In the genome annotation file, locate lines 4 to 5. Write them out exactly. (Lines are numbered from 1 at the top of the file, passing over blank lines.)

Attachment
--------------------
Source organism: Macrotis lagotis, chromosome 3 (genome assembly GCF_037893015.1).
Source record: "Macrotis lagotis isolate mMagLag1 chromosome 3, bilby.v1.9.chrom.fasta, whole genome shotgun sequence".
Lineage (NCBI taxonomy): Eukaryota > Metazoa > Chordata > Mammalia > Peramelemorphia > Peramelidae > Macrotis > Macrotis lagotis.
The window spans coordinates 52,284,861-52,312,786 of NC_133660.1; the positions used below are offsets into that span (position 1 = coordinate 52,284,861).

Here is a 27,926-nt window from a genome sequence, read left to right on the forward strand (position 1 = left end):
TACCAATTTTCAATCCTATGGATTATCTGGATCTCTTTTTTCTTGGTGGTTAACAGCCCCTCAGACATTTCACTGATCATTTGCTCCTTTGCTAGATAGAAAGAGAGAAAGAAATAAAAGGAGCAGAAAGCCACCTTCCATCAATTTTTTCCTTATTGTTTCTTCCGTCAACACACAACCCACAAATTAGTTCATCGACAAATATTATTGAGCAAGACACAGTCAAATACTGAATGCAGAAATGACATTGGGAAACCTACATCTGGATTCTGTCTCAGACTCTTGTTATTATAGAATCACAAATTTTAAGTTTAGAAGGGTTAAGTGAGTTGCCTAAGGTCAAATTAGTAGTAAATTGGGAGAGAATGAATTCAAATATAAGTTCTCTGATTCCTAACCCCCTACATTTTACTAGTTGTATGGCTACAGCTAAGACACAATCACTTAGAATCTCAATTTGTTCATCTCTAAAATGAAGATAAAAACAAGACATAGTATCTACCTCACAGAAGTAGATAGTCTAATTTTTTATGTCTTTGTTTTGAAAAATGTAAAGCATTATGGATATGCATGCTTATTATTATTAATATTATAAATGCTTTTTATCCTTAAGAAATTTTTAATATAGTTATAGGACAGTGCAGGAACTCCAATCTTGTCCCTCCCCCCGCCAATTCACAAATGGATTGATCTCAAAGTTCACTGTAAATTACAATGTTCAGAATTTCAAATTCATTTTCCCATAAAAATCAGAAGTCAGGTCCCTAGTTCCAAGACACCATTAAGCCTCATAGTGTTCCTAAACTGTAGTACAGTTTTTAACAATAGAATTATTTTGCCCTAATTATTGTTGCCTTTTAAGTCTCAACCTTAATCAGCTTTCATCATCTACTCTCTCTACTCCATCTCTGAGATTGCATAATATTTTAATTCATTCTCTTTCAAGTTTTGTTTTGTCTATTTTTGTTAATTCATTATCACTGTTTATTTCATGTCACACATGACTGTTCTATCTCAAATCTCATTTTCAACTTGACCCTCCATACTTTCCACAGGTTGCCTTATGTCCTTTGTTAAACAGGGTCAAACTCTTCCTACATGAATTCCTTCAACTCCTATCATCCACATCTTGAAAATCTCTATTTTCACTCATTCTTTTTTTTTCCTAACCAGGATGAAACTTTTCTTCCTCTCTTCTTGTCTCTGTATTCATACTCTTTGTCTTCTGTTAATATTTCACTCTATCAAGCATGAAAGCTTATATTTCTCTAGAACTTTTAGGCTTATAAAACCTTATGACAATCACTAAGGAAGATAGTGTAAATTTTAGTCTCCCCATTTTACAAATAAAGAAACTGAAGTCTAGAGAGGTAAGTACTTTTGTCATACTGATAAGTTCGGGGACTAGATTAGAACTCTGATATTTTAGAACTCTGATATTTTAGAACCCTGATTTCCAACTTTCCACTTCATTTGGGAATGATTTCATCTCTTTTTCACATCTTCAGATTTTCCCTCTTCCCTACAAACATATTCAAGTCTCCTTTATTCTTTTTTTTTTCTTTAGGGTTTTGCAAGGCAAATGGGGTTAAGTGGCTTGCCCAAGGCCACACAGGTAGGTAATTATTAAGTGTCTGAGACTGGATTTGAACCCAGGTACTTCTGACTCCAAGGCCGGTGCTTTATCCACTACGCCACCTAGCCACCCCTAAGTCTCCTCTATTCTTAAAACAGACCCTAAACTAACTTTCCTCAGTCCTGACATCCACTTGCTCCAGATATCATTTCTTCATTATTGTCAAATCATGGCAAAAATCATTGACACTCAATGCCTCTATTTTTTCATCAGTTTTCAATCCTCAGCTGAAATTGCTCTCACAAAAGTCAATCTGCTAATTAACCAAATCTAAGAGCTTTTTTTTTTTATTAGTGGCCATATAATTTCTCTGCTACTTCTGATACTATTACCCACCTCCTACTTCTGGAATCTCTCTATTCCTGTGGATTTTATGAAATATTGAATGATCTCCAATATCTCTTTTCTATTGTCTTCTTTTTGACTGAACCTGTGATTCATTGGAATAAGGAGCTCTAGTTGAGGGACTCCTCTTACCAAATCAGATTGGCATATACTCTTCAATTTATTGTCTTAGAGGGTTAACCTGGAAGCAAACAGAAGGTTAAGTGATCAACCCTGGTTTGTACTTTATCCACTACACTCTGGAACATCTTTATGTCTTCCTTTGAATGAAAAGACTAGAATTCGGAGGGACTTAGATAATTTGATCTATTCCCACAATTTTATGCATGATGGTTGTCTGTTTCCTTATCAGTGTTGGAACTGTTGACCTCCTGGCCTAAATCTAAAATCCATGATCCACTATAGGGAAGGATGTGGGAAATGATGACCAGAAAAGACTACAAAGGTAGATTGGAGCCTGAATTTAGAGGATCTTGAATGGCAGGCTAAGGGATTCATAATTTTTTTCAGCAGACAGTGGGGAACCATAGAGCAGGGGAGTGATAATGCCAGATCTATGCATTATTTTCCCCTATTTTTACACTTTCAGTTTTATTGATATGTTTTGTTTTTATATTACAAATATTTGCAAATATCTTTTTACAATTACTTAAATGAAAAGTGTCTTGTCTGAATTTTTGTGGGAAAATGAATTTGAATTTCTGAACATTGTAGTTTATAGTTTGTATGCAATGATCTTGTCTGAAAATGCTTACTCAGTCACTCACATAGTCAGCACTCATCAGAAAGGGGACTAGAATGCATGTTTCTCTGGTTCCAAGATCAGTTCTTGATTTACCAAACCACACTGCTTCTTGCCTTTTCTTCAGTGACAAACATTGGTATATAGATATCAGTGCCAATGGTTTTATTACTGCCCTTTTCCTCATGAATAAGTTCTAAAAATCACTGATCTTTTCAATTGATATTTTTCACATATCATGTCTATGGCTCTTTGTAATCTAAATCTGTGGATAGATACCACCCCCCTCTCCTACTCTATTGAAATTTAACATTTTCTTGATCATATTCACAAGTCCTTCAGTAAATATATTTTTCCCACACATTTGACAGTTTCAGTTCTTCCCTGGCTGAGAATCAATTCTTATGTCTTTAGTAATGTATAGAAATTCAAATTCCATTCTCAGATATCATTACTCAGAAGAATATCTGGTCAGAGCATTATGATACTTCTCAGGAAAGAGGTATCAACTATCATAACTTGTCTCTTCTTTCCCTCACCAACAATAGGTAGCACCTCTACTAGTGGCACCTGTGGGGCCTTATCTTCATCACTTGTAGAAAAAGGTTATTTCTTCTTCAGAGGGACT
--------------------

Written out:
The window spans coordinates 52,284,861-52,312,786 of NC_133660.1; the positions used below are offsets into that span (position 1 = coordinate 52,284,861).

Here is a 27,926-nt window from a genome sequence, read left to right on the forward strand (position 1 = left end):